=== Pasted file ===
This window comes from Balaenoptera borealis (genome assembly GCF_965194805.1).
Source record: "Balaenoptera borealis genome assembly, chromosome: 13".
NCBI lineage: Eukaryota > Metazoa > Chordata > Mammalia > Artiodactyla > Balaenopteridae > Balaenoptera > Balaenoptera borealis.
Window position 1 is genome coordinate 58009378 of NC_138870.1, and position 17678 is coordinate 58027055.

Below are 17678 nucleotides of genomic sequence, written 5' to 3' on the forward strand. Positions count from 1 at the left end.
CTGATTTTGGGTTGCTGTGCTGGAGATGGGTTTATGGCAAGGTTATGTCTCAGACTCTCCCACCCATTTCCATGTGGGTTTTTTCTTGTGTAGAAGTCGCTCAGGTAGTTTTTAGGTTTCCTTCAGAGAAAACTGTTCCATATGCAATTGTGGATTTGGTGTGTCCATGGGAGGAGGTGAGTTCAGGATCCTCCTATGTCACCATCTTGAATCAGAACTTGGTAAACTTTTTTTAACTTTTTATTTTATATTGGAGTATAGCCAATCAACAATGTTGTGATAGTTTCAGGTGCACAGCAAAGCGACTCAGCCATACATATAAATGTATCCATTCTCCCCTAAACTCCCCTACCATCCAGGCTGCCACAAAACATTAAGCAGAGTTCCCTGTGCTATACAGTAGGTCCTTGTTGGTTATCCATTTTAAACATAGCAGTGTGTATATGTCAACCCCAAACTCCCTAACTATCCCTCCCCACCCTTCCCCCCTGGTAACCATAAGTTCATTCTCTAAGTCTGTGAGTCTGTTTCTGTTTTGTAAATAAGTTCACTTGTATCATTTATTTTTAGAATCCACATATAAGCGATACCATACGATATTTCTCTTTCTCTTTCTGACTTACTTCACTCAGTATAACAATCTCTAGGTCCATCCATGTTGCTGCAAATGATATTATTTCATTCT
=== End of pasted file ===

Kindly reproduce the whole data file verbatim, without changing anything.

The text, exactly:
This window comes from Balaenoptera borealis (genome assembly GCF_965194805.1).
Source record: "Balaenoptera borealis genome assembly, chromosome: 13".
NCBI lineage: Eukaryota > Metazoa > Chordata > Mammalia > Artiodactyla > Balaenopteridae > Balaenoptera > Balaenoptera borealis.
Window position 1 is genome coordinate 58009378 of NC_138870.1, and position 17678 is coordinate 58027055.

Below are 17678 nucleotides of genomic sequence, written 5' to 3' on the forward strand. Positions count from 1 at the left end.
CTGATTTTGGGTTGCTGTGCTGGAGATGGGTTTATGGCAAGGTTATGTCTCAGACTCTCCCACCCATTTCCATGTGGGTTTTTTCTTGTGTAGAAGTCGCTCAGGTAGTTTTTAGGTTTCCTTCAGAGAAAACTGTTCCATATGCAATTGTGGATTTGGTGTGTCCATGGGAGGAGGTGAGTTCAGGATCCTCCTATGTCACCATCTTGAATCAGAACTTGGTAAACTTTTTTTAACTTTTTATTTTATATTGGAGTATAGCCAATCAACAATGTTGTGATAGTTTCAGGTGCACAGCAAAGCGACTCAGCCATACATATAAATGTATCCATTCTCCCCTAAACTCCCCTACCATCCAGGCTGCCACAAAACATTAAGCAGAGTTCCCTGTGCTATACAGTAGGTCCTTGTTGGTTATCCATTTTAAACATAGCAGTGTGTATATGTCAACCCCAAACTCCCTAACTATCCCTCCCCACCCTTCCCCCCTGGTAACCATAAGTTCATTCTCTAAGTCTGTGAGTCTGTTTCTGTTTTGTAAATAAGTTCACTTGTATCATTTATTTTTAGAATCCACATATAAGCGATACCATACGATATTTCTCTTTCTCTTTCTGACTTACTTCACTCAGTATAACAATCTCTAGGTCCATCCATGTTGCTGCAAATGATATTATTTCATTCT